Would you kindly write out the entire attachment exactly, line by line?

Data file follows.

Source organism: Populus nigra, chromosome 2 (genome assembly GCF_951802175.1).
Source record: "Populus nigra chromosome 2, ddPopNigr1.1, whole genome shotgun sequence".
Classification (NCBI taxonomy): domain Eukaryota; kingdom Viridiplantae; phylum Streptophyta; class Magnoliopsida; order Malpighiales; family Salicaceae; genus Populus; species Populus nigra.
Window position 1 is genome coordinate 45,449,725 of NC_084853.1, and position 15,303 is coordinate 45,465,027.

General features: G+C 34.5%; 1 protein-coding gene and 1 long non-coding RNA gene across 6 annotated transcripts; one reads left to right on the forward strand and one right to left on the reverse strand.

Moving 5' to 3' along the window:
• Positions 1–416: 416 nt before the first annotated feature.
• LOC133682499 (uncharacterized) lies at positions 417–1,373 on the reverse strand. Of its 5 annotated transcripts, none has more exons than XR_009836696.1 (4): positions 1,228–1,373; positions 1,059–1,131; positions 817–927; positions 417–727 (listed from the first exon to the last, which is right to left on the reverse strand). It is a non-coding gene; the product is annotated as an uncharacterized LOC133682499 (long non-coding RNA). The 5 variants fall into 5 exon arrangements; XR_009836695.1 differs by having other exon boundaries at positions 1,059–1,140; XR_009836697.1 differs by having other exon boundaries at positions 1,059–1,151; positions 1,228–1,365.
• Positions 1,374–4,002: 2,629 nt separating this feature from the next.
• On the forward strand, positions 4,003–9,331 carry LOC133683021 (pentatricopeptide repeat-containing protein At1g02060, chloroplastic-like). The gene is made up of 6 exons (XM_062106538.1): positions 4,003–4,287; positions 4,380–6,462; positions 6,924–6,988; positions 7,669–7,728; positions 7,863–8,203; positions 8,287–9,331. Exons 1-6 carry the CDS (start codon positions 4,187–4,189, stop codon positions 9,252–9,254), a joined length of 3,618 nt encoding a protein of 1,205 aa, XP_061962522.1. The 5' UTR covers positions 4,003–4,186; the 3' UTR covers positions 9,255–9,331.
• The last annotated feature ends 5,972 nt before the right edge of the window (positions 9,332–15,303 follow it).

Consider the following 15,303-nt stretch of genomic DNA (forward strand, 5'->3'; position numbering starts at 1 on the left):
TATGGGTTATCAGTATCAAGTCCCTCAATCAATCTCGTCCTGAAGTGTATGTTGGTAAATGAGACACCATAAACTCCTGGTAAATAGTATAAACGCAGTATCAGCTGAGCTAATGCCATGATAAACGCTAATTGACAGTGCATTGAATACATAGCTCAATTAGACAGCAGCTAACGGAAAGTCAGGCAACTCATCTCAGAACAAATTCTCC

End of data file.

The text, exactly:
Source organism: Populus nigra, chromosome 2 (genome assembly GCF_951802175.1).
Source record: "Populus nigra chromosome 2, ddPopNigr1.1, whole genome shotgun sequence".
Classification (NCBI taxonomy): domain Eukaryota; kingdom Viridiplantae; phylum Streptophyta; class Magnoliopsida; order Malpighiales; family Salicaceae; genus Populus; species Populus nigra.
Window position 1 is genome coordinate 45,449,725 of NC_084853.1, and position 15,303 is coordinate 45,465,027.

General features: G+C 34.5%; 1 protein-coding gene and 1 long non-coding RNA gene across 6 annotated transcripts; one reads left to right on the forward strand and one right to left on the reverse strand.

Moving 5' to 3' along the window:
• Positions 1–416: 416 nt before the first annotated feature.
• LOC133682499 (uncharacterized) lies at positions 417–1,373 on the reverse strand. Of its 5 annotated transcripts, none has more exons than XR_009836696.1 (4): positions 1,228–1,373; positions 1,059–1,131; positions 817–927; positions 417–727 (listed from the first exon to the last, which is right to left on the reverse strand). It is a non-coding gene; the product is annotated as an uncharacterized LOC133682499 (long non-coding RNA). The 5 variants fall into 5 exon arrangements; XR_009836695.1 differs by having other exon boundaries at positions 1,059–1,140; XR_009836697.1 differs by having other exon boundaries at positions 1,059–1,151; positions 1,228–1,365.
• Positions 1,374–4,002: 2,629 nt separating this feature from the next.
• On the forward strand, positions 4,003–9,331 carry LOC133683021 (pentatricopeptide repeat-containing protein At1g02060, chloroplastic-like). The gene is made up of 6 exons (XM_062106538.1): positions 4,003–4,287; positions 4,380–6,462; positions 6,924–6,988; positions 7,669–7,728; positions 7,863–8,203; positions 8,287–9,331. Exons 1-6 carry the CDS (start codon positions 4,187–4,189, stop codon positions 9,252–9,254), a joined length of 3,618 nt encoding a protein of 1,205 aa, XP_061962522.1. The 5' UTR covers positions 4,003–4,186; the 3' UTR covers positions 9,255–9,331.
• The last annotated feature ends 5,972 nt before the right edge of the window (positions 9,332–15,303 follow it).

Consider the following 15,303-nt stretch of genomic DNA (forward strand, 5'->3'; position numbering starts at 1 on the left):
TATGGGTTATCAGTATCAAGTCCCTCAATCAATCTCGTCCTGAAGTGTATGTTGGTAAATGAGACACCATAAACTCCTGGTAAATAGTATAAACGCAGTATCAGCTGAGCTAATGCCATGATAAACGCTAATTGACAGTGCATTGAATACATAGCTCAATTAGACAGCAGCTAACGGAAAGTCAGGCAACTCATCTCAGAACAAATTCTCC